From talk about Pope Benedict's resignation on Monday, the focus is now shifting towards the election of his successor. The discussions run from the serious to the humorous.
One example of the latter is a twitter post by Stephen Fry seen below.
The tweet, which has become viral, while obviously taking a tongue-in-cheek approach to the selection process, is a far cry from how the cardinals would select who would be the next pope in a conclave by mid-March.
It also indicates how most non-Catholics view the papacy - as a backward-looking job with requirements that would not pass a society used to politically correct standards, but with nice fringe benefits as part of the compensation package. The key words such as misogynist, homophobic, not an equal opportunities employer and dogmatic says it all.
Ironically, in Huffington Post, a newspaper known for its humour, blogger Mark Kennedy discussed the papal selection process in what appears to be a very serious manner, noting that the procedure focuses on preserving eternal principles. Not surprising because Mr Kennedy is a professor of political management and director of George Washington University's Graduate School of Political Management.
However, upon closer reading, he still managed to make light of the selection process, pointing out that the selection process is done at the Sistine Chapel while the cardinals are staring at Michaelangelo's Last Judgment ceiling painting.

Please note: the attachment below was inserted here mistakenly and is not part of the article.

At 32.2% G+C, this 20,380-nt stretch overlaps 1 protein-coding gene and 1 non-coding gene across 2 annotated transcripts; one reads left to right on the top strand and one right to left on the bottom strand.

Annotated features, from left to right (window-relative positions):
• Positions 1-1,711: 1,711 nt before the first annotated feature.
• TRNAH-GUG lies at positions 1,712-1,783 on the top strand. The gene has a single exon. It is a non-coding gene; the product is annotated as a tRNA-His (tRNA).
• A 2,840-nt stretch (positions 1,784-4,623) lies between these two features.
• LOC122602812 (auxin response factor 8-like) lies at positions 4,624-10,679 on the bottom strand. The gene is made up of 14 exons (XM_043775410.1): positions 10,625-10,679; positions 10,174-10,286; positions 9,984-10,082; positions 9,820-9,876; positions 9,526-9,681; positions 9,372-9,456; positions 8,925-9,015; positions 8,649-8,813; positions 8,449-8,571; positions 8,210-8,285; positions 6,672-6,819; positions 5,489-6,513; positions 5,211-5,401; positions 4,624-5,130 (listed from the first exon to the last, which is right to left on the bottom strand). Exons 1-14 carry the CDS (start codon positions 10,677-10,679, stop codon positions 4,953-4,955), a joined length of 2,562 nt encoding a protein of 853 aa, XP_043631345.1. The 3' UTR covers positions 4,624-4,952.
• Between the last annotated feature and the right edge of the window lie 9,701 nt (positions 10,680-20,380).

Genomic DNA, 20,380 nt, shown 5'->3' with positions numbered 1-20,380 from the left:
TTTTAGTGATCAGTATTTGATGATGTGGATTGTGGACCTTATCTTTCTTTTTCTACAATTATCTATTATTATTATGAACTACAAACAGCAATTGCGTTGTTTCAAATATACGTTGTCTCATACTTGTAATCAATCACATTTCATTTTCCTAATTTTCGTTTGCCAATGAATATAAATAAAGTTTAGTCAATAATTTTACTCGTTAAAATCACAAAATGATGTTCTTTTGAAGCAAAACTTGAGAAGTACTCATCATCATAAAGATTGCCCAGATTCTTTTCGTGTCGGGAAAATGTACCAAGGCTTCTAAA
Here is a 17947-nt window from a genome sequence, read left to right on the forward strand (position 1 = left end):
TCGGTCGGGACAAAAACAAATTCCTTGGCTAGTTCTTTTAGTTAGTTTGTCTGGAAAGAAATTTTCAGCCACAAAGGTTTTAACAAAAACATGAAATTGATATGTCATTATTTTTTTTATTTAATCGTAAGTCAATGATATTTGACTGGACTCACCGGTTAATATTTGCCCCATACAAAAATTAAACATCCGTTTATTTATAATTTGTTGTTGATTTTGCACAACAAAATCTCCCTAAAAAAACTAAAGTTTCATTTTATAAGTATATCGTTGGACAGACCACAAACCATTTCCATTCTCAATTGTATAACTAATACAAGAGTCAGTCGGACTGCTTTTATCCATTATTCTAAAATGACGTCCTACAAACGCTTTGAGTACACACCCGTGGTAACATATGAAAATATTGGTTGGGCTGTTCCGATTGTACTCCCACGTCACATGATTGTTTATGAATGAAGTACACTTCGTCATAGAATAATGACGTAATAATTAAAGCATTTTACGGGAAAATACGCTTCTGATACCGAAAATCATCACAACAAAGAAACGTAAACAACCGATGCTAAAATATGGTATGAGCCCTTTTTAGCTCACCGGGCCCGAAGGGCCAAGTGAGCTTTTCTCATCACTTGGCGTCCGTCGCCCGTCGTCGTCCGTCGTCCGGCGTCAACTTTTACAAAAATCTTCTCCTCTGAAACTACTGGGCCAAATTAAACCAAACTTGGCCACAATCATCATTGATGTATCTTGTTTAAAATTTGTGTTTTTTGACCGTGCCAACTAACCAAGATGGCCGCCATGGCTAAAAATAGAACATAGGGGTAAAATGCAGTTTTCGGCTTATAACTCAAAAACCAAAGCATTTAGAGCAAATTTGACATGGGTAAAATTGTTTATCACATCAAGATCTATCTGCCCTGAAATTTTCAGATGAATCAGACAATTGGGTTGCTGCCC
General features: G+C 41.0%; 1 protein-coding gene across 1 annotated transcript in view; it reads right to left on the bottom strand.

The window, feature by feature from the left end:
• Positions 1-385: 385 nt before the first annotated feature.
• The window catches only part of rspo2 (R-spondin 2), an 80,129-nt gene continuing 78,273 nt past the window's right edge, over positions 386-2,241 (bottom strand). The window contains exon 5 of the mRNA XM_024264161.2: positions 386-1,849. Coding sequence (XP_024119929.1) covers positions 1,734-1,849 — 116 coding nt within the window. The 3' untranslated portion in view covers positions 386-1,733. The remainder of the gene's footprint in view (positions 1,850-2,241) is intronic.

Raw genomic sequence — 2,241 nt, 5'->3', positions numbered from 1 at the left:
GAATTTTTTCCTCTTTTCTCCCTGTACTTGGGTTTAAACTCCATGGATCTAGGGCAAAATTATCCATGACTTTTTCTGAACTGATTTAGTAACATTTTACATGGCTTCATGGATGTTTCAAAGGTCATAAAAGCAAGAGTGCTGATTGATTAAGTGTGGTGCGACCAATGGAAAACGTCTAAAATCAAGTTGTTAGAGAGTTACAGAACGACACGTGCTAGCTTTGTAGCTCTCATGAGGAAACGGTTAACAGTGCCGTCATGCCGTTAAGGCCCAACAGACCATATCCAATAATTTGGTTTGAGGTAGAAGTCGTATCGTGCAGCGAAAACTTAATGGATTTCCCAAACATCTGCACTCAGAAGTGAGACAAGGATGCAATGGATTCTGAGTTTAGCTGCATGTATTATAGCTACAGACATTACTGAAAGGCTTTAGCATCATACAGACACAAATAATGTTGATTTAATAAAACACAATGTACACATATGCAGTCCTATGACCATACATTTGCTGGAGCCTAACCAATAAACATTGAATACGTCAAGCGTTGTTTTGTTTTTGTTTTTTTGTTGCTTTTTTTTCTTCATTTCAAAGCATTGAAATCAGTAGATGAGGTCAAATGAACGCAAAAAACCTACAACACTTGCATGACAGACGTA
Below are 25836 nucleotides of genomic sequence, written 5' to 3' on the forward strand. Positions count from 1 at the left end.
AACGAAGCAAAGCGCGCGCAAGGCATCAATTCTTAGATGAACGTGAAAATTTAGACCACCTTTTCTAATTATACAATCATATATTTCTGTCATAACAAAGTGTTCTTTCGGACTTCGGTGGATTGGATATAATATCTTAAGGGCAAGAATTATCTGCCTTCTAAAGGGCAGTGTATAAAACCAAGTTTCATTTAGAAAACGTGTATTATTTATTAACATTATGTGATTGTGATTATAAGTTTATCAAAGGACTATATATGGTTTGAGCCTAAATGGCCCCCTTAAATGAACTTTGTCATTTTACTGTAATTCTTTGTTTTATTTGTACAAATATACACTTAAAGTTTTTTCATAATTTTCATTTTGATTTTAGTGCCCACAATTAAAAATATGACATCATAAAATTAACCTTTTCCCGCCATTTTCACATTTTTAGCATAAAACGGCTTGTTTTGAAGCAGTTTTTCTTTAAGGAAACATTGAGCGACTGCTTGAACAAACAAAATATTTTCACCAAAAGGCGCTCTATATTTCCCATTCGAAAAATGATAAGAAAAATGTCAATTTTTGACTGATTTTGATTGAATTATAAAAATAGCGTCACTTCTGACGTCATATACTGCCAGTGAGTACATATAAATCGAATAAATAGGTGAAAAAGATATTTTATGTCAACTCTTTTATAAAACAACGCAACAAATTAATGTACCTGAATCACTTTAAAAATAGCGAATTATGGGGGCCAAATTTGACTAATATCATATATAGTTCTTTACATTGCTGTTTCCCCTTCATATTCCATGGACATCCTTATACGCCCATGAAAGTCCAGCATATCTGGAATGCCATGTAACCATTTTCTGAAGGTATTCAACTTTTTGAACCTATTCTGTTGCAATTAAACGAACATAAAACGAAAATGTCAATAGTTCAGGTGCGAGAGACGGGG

"Anyone who has seen this imposing chamber knows how impactful such a setting can be on the disposition of those within," he wrote.
However, he stressed the manner of papal selection allowed the Catholic Church to survive as the oldest institution in the Western world.
"While the Church has many goals, the process to determine who leads the Catholic flock has a very essential goal: to ensure that eternal principles remain just that - eternal," he wrote.
However, meme and cartoon makers appear to have a different perspective regarding the pope's resignation and the selection process. Some see it as either Pope Benedict's addiction or dislike for Twitter.
Or a furlough from his tiring job
Others are praying that Pope Benedict would still reconsider his decision
but groups that view the Catholic Church as an outdated institution view the decision and the selection process with some suspicion.
Whether you are pro- or anti-pope, one thing is certain -more papal jokes and memes, as well as serious news about the situation in Vatican City would come out in the next few days.